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by Dr. John Thomas
The key of knowledge has been given; but unfortunately it has been stolen again by Peter's pretended successors; and, upon a smaller scale, by every other ecclesiastic who would discourage or throw hindrances in the way of a free, unbiassed, and independent examination and avowal of Bible truth in their churches; or, an unrestricted advocacy of it, though at variance with the institutes of dogmatic theology, in all the pulpits of the land.
The leaders of the people dare not permit such a course to be pursued; for the Bible is hostile to their systems, and sets forth things which, if believed, would empty their rostrums, disperse their flocks, and close their doors; and elaborate such a social revolution, that truth and righteousness would triumph in the midst of the earth; and the people be enlightened in the knowledge which comes from God.
Such a consummation, however, need never be hoped for, so long as the instruction and government of the nations are in the hands of the existing orders or rulers, lay and ecclesiastical; for "like priests, like people," and vice versa; they are corrupt and altogether gone out of the way; and, therefore, are devoid of all power to resuscitate the things which remain, and which are ready to vanish away.
Before a man can enter into the Kingdom of God, he must be unloosed from his sins in the present state; and liberated hereafter from the prison-house where the dead lie bound in chains of intense darkness.
The unloosing from sins, Jesus committed to Peter; but the enlargement from the chamber of death he reserved to himself.
Knowledge is the key to remission, or release from sins, and to an entrance into the Kingdom of God.
No one can enter this kingdom in his sins, and destitute of a character approved of God; and none could answer the question, "How can a man obtain the remission of sins; and what kind of a character would God henceforth account worthy?
" -- until the apostle Peter revealed the secret, communicated to him by the spirit, on the day of Pentecost.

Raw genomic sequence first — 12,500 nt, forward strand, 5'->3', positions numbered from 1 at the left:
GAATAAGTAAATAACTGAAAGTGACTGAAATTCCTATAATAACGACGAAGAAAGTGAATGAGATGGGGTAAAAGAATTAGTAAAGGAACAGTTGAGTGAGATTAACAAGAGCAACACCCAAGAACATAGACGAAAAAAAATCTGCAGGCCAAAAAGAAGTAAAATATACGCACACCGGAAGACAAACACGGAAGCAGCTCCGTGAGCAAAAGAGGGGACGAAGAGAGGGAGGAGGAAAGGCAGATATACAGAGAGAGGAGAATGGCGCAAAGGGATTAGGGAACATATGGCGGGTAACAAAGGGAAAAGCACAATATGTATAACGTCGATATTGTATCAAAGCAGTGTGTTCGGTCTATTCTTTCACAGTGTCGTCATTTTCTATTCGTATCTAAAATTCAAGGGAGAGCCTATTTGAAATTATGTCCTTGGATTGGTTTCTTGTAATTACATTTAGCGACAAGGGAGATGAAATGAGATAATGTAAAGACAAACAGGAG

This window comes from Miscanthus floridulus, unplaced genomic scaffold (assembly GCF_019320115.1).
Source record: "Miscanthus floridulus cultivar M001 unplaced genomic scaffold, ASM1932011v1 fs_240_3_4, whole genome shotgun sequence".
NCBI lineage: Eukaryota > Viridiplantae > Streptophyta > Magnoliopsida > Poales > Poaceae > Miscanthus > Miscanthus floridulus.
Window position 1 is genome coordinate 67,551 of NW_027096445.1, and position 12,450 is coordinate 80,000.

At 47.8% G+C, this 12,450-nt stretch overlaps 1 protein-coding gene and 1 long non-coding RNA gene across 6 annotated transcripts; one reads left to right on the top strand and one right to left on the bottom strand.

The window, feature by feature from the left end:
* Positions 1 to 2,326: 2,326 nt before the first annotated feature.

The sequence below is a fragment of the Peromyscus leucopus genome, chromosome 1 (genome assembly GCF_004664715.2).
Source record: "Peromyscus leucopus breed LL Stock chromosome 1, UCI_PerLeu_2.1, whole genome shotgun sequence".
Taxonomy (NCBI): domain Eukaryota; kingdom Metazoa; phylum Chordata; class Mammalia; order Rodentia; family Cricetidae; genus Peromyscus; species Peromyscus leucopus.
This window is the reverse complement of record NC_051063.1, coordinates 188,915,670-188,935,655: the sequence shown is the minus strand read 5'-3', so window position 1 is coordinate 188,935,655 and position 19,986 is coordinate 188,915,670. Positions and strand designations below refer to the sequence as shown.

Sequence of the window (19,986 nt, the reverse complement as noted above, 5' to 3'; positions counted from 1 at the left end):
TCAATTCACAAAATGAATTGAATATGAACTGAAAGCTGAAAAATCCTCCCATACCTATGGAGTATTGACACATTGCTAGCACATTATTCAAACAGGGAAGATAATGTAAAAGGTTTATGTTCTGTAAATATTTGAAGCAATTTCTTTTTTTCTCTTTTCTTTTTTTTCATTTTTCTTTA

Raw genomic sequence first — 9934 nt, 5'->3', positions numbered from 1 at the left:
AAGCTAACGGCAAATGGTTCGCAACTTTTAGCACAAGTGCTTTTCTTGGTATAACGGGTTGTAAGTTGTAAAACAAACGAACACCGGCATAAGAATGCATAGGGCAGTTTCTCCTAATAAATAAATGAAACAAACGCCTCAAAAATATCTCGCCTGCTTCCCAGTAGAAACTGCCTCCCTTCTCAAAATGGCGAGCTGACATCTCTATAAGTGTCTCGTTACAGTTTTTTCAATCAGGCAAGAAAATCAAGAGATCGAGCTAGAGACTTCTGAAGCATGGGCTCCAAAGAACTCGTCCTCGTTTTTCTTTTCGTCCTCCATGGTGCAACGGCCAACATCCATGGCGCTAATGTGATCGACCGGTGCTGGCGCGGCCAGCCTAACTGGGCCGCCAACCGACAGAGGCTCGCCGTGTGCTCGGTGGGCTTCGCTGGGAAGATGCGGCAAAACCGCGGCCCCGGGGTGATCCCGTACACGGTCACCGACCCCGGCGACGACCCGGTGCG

If the reader peruse the second chapter of the Acts, he will there learn how Peter used one of the keys of the kingdom given to him by its King.
On that occasion, I say, he used but one of the keys.
He revealed the mystery of the gospel of God's kingdom to Jews only.
They believed in the kingdom, glory, and dominion, promised to the Son of Man in Daniel and the prophets; they were well aware that the kingdom was to belong to their nation; that the King was to be David's son, and to live for ever; and that the righteous were to take the kingdom with him: these things were the substance of the national hope; but they did not then know upon what conditions the obtaining of them was predicated.
Hence, it was Peter's duty to instruct them.
He first recalled to their recollection certain notable things concerning Jesus.
That the wonders he performed by the power of God evidently showed that God approved him; that they had been guilty of his death in clamouring for his crucifixion; but that all this was predetermined of God; that God had "loosed him from the pains of death" by raising him from the dead.
He then proceeded to show by their prophets that the things which had thus happened to Jesus were verifications of certain predictions.
He adduced the testimony of David, that the Christ was to be "raised up to sit upon David's throne," and consequently, must previously suffer death; and that after he was resurrected, he was to ascend to the right hand of God.
He then concluded by saying, "Let all the house of Israel know assuredly that God hath made that same Jesus whom ye have crucified, both Lord and King Anointed (Cristov," Messiah)".
For the truth of this statement he appealed to what they saw and heard; to the cloven tongues like fire sitting upon their heads, the "sound of a rushing mighty wind," and the many languages spoken by Galilean fishermen without previous study.
The result of the Apostle's reasoning was their conviction that Jesus was indeed the King of Israel, even the Shiloh that had been promised them for so many ages.
They acknowledged him to be the "Son whose name should be called Wonderful, Counsellor, the Mighty God, the Father of the Future Age (Avi Ad), the Prince of Peace".
This belief, however, also convinced them that, being this great personage, they had committed an enormous crime; and had "killed the Prince of Life".
Their consciences smote them; "they had denied the Holy and Just One, and desired a murderer before him"; and had imprecated his blood upon themselves and their posterity.